3 Novemeber 2017

This week the Atrial Fibrillation Association, with Lord Black of Brentwood, hosted a Know Your Pulse, rhythm check walk-in clinic in the Houses of Parliament.  23 Peers and 7 MPs from across the UK attended.  They had their pulse rhythm checked and learnt about the importance of better detection and treatment of atrial fibrillation (AF).

AF is a condition which causes an irregular pulse[i] and increases a person’s chance of a af-related stroke by four to five times. [ii]  But it can be quickly detected through a pulse rhythm check.  AF-related strokes are largely preventable through effective and well-managed anticoagulation. [iii]  However, even when people are diagnosed with AF, inadequate therapy is common – large numbers do not receive appropriate anticoagulant therapy, or have poor anticoagulant control, so remain at increased risk of AF-related stroke.[iv]

The Atrial Fibrillation Association is calling on the UK National Screening Committee to consider recommending systematic population screening for people over 65 years of age at risk of AF.  Ask your doctor for a pulse check and for more information about the detection, diagnosis and treatment of AF, please visit:

Atrial Fibrillation Association hosted this event with support from Bayer.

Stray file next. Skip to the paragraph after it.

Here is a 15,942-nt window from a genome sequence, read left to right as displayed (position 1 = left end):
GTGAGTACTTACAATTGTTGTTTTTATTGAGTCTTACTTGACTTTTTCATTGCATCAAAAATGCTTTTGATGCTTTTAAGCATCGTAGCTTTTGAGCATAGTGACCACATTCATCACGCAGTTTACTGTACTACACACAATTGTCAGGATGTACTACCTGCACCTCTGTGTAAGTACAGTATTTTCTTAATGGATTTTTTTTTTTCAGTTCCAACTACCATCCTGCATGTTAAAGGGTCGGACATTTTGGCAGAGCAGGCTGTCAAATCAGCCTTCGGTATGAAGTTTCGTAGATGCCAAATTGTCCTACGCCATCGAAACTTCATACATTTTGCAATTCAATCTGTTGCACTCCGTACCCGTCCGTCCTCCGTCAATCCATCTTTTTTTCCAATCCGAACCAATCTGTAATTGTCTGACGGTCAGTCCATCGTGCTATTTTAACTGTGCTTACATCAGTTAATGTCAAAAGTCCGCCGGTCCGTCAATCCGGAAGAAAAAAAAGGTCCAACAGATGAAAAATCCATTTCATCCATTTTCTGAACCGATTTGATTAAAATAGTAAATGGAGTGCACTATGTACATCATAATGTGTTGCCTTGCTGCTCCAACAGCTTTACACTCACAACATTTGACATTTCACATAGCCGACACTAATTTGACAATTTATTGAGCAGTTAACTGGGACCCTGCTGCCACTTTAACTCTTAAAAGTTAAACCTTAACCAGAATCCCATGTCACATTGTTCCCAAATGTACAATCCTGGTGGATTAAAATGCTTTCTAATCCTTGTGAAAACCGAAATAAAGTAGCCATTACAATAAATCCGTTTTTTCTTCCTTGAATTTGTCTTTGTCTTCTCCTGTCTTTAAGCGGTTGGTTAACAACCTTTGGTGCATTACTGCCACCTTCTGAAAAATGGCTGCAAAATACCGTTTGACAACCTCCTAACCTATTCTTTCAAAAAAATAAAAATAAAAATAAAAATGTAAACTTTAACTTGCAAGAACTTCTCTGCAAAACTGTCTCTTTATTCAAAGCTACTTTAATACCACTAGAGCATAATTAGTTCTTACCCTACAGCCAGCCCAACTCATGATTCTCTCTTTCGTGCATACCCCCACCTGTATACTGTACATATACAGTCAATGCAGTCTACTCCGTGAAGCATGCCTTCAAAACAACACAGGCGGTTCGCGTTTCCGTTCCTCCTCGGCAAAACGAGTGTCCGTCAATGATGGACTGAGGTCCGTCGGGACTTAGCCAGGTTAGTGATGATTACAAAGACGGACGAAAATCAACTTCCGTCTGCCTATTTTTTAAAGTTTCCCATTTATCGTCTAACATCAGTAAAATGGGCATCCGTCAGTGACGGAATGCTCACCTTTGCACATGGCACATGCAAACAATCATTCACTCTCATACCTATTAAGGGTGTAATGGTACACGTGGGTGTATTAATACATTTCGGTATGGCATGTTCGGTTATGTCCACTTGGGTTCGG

All-Party Parliamentary Group on Atrial Fibrillation Meeting - 12 September 2017

The Group's latest meeting at Westminster saw Chair Barry Sheerman leading talks on the next steps for progressing AF within Parliament. The results of a Freedom of Information request on manual pulse rhythm checks was presented to the Group supporting our call for a national screening programme for AF.


Know Your Pulse Event - 16th November 2016

AF Association hosted a Know Your Pulse event on Wednesday16th November at Portcullis House (Westminster) with MPs. We also attended the All Party Parliamentary Group on Atrial Fibrillation at the Palace of Westminster with MP’s, Lords, Health Care Professionals, Public Health England and Industry. The Know your pulse event was all about raising awareness and asking MP’s to sign our pledge for a national screening programme. The meeting was to discuss what we can do in partnership to prevent 16000 AF related strokes per year.


Update from the Autumn APGAF meeting:

Following the recent APPG-AF meeting, Barry Sheerman spoke at Health Questions about NOACs. George Freeman was the responding minister.The full text of the question is below:

Barry Sheerman: What is the good of innovation if we do not use it? For the 1 million people who suffer from atrial fibrillation, the three new NICE-approved drugs are a life saver; they make life worth living. But only about 6.5% to 7% of people have been prescribed the new drugs, as they are being blocked by clinical commissioning groups and GPs. What will the Minister do about that?